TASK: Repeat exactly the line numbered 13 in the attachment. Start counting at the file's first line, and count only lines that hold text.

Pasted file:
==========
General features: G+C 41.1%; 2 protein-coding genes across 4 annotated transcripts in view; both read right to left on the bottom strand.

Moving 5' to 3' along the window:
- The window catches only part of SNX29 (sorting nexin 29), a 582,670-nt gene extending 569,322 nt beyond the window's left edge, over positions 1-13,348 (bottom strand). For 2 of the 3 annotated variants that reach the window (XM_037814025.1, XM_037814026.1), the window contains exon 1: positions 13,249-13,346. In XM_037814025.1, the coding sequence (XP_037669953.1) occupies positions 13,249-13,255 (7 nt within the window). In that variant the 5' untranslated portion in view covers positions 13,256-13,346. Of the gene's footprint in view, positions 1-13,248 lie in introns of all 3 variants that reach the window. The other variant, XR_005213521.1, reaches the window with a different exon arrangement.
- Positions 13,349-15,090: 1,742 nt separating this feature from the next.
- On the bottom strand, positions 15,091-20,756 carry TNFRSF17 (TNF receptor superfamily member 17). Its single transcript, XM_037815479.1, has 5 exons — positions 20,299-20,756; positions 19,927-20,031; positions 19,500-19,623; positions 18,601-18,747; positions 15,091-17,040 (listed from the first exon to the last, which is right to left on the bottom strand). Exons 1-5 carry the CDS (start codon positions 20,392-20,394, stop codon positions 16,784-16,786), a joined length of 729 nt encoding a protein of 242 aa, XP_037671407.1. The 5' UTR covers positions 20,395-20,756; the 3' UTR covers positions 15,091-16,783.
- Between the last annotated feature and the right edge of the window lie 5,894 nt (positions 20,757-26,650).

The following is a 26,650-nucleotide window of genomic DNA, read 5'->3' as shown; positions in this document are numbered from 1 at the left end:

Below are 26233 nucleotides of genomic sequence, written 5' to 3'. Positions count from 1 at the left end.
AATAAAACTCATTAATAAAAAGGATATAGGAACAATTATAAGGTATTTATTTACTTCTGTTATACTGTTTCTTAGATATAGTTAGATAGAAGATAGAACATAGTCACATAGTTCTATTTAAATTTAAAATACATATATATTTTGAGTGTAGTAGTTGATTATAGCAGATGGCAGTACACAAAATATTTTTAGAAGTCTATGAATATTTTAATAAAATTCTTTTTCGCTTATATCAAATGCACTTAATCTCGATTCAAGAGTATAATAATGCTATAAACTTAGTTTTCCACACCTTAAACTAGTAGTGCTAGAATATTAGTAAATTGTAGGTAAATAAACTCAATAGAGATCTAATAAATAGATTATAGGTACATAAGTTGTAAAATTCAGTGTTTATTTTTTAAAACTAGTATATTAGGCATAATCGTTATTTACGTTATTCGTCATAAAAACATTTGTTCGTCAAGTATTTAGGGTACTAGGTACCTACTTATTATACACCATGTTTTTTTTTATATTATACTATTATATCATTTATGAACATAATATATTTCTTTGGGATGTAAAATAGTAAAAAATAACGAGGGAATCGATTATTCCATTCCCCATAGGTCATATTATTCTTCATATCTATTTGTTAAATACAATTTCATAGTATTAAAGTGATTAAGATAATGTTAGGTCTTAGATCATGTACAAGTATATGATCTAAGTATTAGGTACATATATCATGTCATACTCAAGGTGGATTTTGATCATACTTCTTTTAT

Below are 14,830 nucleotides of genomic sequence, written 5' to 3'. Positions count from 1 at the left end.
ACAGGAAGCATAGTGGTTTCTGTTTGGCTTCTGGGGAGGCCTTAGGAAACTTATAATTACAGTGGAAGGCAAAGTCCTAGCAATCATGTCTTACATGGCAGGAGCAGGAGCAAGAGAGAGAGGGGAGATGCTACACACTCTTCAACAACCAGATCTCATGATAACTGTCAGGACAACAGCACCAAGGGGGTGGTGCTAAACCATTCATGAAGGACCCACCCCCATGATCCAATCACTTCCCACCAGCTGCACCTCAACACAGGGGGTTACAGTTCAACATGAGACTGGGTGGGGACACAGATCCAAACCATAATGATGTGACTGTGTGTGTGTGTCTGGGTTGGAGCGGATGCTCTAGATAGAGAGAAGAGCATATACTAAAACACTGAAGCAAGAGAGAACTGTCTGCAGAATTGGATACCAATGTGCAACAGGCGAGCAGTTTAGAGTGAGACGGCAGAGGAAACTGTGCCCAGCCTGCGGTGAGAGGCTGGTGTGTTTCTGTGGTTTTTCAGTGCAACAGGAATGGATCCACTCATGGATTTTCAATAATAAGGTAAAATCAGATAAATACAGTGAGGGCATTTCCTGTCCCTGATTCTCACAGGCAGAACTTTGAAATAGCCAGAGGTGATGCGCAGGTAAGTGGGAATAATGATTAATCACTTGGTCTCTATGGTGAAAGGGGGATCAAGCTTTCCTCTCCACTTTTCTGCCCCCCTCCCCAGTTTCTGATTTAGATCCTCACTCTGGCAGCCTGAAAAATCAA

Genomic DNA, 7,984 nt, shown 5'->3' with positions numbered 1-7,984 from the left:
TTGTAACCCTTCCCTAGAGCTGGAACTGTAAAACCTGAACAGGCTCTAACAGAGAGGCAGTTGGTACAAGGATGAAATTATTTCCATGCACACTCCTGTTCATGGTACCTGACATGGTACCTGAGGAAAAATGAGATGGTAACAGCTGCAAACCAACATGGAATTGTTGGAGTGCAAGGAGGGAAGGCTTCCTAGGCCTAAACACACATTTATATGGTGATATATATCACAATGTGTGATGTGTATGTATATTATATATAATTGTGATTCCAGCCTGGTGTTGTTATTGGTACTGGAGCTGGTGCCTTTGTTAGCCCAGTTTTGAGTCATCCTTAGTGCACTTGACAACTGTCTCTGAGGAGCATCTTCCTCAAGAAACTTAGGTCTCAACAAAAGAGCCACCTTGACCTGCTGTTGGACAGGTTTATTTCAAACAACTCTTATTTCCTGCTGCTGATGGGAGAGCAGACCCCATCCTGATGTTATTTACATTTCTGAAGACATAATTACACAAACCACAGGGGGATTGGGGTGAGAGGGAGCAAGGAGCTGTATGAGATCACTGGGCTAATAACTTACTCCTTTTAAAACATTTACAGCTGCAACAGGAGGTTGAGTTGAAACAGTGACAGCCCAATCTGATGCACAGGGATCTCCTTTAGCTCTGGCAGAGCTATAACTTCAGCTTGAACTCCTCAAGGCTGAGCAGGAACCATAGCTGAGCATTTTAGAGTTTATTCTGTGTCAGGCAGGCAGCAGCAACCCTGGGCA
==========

TTGTAACCCTTCCCTAGAGCTGGAACTGTAAAACCTGAACAGGCTCTAACAGAGAGGCAGTTGGTACAAGGATGAAATTATTTCCATGCACACTCCTGTTCATGGTACCTGACATGGTACCTGAGGAAAAATGAGATGGTAACAGCTGCAAACCAACATGGAATTGTTGGAGTGCAAGGAGGGAAGGCTTCCTAGGCCTAAACACACATTTATATGGTGATATATATCACAATGTGTGATGTGTATGTATATTATATATAATTGTGATTCCAGCCTGGTGTTGTTATTGGTACTGGAGCTGGTGCCTTTGTTAGCCCAGTTTTGAGTCATCCTTAGTGCACTTGACAACTGTCTCTGAGGAGCATCTTCCTCAAGAAACTTAGGTCTCAACAAAAGAGCCACCTTGACCTGCTGTTGGACAGGTTTATTTCAAACAACTCTTATTTCCTGCTGCTGATGGGAGAGCAGACCCCATCCTGATGTTATTTACATTTCTGAAGACATAATTACACAAACCACAGGGGGATTGGGGTGAGAGGGAGCAAGGAGCTGTATGAGATCACTGGGCTAATAACTTACTCCTTTTAAAACATTTACAGCTGCAACAGGAGGTTGAGTTGAAACAGTGACAGCCCAATCTGATGCACAGGGATCTCCTTTAGCTCTGGCAGAGCTATAACTTCAGCTTGAACTCCTCAAGGCTGAGCAGGAACCATAGCTGAGCATTTTAGAGTTTATTCTGTGTCAGGCAGGCAGCAGCAACCCTGGGCA